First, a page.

Nature Genetics, vol. 34(3), 2003, pp. 274-285
Department of Neurobiology and Anatomy
Drexel University College of Medicine
2900 W. Queen Lane, Room186
Toyo-oka, K., Shionoya, A., Gambello, M., Cardoso, C., Leventer, R., Ward, H. L., … Wynshaw-Boris, A. (2003). 14-3-3ε is important for neuronal migration by binding to NUDEL: a molecular explanation for Miller–Dieker syndrome. Nature Genetics, 34(3), 274–285.
Toyo-oka, K., Aki Shionoya, M. Gambello, C. Cardoso, R. Leventer, Heather L Ward, Ramsés Ayala, et al. “14-3-3ε Is Important for Neuronal Migration by Binding to NUDEL: a Molecular Explanation for Miller–Dieker Syndrome.” Nature Genetics 34, no. 3 (2003): 274–285.
Toyo-oka, K., et al. “14-3-3ε Is Important for Neuronal Migration by Binding to NUDEL: a Molecular Explanation for Miller–Dieker Syndrome.” Nature Genetics, vol. 34, no. 3, 2003, pp. 274–85.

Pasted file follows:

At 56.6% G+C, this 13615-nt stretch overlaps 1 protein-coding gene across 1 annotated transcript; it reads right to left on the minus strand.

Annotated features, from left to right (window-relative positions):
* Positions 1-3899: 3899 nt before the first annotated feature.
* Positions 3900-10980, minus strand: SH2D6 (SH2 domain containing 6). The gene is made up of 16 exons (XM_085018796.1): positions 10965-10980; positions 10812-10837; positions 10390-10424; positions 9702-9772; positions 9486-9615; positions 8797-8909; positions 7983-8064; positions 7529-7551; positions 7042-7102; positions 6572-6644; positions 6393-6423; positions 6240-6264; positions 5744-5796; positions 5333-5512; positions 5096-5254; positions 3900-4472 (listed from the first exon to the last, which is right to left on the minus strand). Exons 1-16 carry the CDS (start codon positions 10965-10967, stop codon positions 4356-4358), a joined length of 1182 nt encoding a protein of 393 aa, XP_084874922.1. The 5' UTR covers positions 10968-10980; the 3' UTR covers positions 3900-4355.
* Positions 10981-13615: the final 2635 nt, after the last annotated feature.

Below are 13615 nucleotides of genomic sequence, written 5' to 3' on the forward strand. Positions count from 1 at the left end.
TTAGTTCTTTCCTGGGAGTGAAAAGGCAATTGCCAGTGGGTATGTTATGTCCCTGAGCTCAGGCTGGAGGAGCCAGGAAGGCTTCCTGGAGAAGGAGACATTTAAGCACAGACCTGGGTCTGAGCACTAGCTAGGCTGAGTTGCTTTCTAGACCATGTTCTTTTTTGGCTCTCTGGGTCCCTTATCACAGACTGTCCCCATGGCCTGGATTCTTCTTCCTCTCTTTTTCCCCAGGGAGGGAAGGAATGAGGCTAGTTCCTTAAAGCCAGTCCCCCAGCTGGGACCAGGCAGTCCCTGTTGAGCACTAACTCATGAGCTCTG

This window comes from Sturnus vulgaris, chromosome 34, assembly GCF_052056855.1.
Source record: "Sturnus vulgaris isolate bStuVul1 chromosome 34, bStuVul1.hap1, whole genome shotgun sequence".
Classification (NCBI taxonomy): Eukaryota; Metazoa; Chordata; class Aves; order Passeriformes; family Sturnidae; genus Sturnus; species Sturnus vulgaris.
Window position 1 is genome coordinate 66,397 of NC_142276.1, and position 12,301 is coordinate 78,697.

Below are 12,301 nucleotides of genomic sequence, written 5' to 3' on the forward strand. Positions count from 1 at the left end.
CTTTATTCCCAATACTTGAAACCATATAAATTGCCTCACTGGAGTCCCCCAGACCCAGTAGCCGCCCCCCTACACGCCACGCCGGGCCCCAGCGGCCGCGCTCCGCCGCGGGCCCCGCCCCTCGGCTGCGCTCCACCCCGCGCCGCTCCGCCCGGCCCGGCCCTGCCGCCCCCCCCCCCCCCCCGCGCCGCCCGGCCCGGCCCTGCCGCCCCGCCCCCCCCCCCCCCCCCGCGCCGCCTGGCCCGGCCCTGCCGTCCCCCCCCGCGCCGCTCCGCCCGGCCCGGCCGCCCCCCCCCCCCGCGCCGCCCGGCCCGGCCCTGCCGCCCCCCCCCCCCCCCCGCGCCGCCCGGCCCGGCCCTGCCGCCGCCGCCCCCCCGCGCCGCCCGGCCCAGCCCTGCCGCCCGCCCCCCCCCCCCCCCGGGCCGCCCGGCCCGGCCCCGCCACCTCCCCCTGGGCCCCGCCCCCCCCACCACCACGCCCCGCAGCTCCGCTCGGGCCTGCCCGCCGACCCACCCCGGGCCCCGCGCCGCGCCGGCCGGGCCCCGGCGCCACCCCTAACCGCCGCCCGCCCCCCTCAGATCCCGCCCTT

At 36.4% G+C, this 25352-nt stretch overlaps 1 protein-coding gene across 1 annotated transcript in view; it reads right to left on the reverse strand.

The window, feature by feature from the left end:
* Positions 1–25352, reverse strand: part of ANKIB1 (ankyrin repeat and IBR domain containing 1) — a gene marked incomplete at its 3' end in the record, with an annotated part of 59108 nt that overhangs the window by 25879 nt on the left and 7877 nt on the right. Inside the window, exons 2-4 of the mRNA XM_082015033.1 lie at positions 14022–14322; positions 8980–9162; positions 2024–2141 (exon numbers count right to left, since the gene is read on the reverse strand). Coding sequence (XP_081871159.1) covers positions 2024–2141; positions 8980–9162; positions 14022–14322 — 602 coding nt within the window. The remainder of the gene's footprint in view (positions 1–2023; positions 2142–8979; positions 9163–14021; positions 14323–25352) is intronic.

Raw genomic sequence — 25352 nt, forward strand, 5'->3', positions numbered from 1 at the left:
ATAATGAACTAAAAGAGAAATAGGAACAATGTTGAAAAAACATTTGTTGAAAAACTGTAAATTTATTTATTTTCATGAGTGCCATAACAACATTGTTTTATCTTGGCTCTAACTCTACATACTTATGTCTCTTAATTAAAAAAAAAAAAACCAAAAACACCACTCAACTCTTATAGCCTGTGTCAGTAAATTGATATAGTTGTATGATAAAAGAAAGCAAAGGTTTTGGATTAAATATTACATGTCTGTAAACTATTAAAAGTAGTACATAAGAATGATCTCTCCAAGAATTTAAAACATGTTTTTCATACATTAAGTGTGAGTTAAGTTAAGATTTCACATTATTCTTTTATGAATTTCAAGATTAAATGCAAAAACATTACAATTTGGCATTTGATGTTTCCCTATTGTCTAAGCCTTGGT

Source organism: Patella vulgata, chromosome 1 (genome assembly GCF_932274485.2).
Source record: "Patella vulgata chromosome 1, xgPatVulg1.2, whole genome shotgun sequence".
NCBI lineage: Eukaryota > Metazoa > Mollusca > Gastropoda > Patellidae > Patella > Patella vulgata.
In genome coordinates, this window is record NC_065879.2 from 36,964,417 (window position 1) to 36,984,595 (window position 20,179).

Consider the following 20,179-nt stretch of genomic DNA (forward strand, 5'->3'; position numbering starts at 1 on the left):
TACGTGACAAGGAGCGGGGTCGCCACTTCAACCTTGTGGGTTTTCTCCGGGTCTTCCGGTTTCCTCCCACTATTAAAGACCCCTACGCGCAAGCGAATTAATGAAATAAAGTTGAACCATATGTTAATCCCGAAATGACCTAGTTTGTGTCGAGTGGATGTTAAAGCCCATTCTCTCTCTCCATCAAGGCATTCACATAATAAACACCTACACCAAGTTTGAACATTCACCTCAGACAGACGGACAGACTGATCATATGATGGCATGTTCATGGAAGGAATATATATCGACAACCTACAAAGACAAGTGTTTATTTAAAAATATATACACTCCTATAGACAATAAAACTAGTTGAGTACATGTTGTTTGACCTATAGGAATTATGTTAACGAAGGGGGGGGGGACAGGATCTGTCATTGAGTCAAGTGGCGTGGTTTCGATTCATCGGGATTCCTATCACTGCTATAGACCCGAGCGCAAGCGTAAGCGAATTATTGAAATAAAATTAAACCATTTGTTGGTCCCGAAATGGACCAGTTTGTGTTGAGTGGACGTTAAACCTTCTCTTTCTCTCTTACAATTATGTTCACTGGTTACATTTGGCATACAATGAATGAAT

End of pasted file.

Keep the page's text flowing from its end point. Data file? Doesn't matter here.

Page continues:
Heterozygous deletions of 17p13.3 result in the human neuronal migration disorders isolated lissencephaly sequence (ILS) and the more severe Miller–Dieker syndrome (MDS). Mutations in PAFAH1B1 (the gene encoding LIS1) are responsible for ILS and contribute to MDS, but the genetic causes of the greater severity of MDS are unknown. Here, we show that the gene encoding 14-3-3ε (YWHAE), one of a family of ubiquitous phosphoserine/threonine–binding proteins, is always deleted in individuals with MDS. Mice deficient in Ywhae have defects in brain development and neuronal migration, similar to defects observed in mice heterozygous with respect to Pafah1b1. Mice heterozygous with respect to both genes have more severe migration defects than single heterozygotes. 14-3-3ε binds to CDK5/p35-phosphorylated NUDEL and this binding maintains NUDEL phosphorylation. Similar to LIS1, deficiency of 14-3-3ε results in mislocalization of NUDEL and LIS1, consistent with reduction of cytoplasmic dynein function. These results establish a crucial role for 14-3-3ε in neuronal development by sustaining the effects of CDK5 phosphorylation and provide a molecular explanation for the differences in severity of human neuronal migration defects with 17p13.3 deletions.